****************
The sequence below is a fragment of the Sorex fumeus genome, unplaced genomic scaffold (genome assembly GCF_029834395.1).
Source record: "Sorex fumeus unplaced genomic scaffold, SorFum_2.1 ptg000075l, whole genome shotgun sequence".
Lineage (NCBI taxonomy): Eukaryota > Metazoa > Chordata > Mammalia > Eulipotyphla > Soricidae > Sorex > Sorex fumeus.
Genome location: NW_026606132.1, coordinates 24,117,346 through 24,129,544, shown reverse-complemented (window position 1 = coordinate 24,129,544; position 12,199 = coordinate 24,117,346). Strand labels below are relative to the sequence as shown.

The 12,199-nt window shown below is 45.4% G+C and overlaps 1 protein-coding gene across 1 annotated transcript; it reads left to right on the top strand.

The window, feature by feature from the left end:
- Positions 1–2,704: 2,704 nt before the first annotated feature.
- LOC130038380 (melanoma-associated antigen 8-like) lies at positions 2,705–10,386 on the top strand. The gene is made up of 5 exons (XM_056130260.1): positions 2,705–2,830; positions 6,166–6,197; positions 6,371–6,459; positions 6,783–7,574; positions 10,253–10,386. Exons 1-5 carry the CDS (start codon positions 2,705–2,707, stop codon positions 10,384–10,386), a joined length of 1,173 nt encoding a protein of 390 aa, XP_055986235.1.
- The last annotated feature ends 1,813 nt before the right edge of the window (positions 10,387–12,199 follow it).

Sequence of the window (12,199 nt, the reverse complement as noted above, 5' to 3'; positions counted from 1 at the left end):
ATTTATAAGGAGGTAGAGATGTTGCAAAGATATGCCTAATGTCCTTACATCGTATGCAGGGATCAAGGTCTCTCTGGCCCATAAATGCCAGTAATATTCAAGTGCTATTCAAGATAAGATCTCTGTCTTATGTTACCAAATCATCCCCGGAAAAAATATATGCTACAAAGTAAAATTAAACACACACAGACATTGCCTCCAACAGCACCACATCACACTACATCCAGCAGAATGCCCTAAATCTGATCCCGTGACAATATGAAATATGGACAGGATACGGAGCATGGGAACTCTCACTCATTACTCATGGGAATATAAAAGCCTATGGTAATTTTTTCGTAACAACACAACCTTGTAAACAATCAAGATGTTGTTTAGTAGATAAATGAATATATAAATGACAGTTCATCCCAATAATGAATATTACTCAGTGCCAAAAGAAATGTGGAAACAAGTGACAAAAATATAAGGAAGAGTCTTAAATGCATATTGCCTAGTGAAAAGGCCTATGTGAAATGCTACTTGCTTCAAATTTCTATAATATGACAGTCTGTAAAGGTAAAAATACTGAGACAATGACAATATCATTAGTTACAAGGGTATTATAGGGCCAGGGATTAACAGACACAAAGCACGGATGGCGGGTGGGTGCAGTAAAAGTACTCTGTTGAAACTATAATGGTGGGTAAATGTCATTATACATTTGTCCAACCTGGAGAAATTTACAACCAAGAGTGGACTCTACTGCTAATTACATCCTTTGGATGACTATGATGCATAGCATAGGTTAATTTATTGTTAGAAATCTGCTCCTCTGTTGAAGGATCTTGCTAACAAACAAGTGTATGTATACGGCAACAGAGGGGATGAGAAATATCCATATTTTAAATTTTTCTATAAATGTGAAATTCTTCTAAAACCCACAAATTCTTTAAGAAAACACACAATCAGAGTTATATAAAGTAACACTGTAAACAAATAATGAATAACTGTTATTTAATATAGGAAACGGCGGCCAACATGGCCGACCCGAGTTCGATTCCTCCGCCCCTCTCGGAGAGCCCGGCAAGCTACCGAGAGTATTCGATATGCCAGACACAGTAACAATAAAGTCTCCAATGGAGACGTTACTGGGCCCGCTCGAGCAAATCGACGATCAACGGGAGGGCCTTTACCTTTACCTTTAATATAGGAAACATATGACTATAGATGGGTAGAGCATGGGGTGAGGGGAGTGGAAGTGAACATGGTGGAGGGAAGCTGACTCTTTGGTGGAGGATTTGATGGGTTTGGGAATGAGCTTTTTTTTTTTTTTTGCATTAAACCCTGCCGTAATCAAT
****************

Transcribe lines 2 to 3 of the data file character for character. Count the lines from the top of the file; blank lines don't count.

Source record: "Sorex fumeus unplaced genomic scaffold, SorFum_2.1 ptg000075l, whole genome shotgun sequence".
Lineage (NCBI taxonomy): Eukaryota > Metazoa > Chordata > Mammalia > Eulipotyphla > Soricidae > Sorex > Sorex fumeus.